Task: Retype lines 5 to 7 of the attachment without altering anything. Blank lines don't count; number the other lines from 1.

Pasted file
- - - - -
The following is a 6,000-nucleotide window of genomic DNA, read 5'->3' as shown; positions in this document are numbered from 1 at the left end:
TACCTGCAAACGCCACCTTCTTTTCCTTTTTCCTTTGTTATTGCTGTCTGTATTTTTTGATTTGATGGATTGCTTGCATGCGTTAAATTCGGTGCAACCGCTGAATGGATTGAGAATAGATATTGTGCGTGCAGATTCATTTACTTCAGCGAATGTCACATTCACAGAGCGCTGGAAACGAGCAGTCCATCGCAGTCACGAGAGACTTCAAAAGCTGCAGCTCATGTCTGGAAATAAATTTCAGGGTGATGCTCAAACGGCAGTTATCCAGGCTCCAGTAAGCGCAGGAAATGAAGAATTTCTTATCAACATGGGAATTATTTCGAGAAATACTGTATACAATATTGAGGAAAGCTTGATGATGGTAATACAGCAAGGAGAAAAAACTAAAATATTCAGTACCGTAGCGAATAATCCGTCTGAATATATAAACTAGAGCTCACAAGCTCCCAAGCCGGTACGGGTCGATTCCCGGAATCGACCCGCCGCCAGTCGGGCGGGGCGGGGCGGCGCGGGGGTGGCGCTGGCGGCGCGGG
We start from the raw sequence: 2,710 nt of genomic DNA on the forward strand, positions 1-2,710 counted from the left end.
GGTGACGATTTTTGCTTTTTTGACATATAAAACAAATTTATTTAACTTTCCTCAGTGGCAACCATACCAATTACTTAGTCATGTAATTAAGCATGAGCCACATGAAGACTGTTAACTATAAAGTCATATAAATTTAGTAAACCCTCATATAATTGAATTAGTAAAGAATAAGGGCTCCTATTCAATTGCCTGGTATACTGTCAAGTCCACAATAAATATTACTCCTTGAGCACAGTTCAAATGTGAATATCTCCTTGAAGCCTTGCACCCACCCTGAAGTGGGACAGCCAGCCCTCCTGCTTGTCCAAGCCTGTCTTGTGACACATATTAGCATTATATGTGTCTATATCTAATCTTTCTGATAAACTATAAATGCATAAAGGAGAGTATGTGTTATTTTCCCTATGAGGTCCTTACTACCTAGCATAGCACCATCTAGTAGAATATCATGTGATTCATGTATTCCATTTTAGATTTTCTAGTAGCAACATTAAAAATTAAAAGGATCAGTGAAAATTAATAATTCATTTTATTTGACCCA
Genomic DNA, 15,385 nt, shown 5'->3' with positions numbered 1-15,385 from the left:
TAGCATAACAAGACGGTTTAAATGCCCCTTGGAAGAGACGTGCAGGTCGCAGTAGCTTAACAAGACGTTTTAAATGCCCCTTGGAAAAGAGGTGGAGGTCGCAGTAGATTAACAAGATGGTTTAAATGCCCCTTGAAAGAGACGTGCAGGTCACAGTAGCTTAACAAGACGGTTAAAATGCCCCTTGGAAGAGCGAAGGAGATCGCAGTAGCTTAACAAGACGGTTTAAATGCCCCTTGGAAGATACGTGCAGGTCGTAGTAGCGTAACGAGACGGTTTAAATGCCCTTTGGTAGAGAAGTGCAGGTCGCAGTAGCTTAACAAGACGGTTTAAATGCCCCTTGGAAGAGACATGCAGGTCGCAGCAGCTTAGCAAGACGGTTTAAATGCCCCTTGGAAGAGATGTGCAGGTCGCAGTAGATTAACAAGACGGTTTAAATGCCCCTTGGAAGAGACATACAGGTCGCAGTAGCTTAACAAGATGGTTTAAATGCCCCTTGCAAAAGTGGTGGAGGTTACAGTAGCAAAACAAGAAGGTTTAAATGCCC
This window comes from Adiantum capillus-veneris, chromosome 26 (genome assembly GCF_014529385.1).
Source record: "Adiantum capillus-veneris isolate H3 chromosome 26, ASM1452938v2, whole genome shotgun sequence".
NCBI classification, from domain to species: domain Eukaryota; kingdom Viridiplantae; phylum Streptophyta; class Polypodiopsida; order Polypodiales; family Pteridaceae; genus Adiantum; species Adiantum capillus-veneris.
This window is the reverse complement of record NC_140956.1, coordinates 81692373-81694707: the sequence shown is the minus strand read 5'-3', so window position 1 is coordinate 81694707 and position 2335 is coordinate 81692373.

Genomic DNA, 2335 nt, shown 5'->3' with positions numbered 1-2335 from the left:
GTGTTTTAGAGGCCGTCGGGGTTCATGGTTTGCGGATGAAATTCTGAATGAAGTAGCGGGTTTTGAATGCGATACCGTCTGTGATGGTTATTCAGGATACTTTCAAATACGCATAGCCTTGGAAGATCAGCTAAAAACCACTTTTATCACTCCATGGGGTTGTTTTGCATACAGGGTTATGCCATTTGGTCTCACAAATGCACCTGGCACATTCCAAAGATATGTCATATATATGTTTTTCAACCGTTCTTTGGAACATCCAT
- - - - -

Genomic DNA, 15,385 nt, shown 5'->3' with positions numbered 1-15,385 from the left:
TAGCATAACAAGACGGTTTAAATGCCCCTTGGAAGAGACGTGCAGGTCGCAGTAGCTTAACAAGACGTTTTAAATGCCCCTTGGAAAAGAGGTGGAGGTCGCAGTAGATTAACAAGATGGTTTAAATGCCCCTTGAAAGAGACGTGCAGGTCACAGTAGCTTAACAAGACGGTTAAAATGCCCCTTGGAAGAGCGAAGGAGATCGCAGTAGCTTAACAAGACGGTTTAAATGCCCCTTGGAAGATACGTGCAGGTCGTAGTAGCGTAACGAGACGGTTTAAATGCCCTTTGGTAGAGAAGTGCAGGTCGCAGTAGCTTAACAAGACGGTTTAAATGCCCCTTGGAAGAGACATGCAGGTCGCAGCAGCTTAGCAAGACGGTTTAAATGCCCCTTGGAAGAGATGTGCAGGTCGCAGTAGATTAACAAGACGGTTTAAATGCCCCTTGGAAGAGACATACAGGTCGCAGTAGCTTAACAAGATGGTTTAAATGCCCCTTGCAAAAGTGGTGGAGGTTACAGTAGCAAAACAAGAAGGTTTAAATGCCC
This window comes from Adiantum capillus-veneris, chromosome 26 (genome assembly GCF_014529385.1).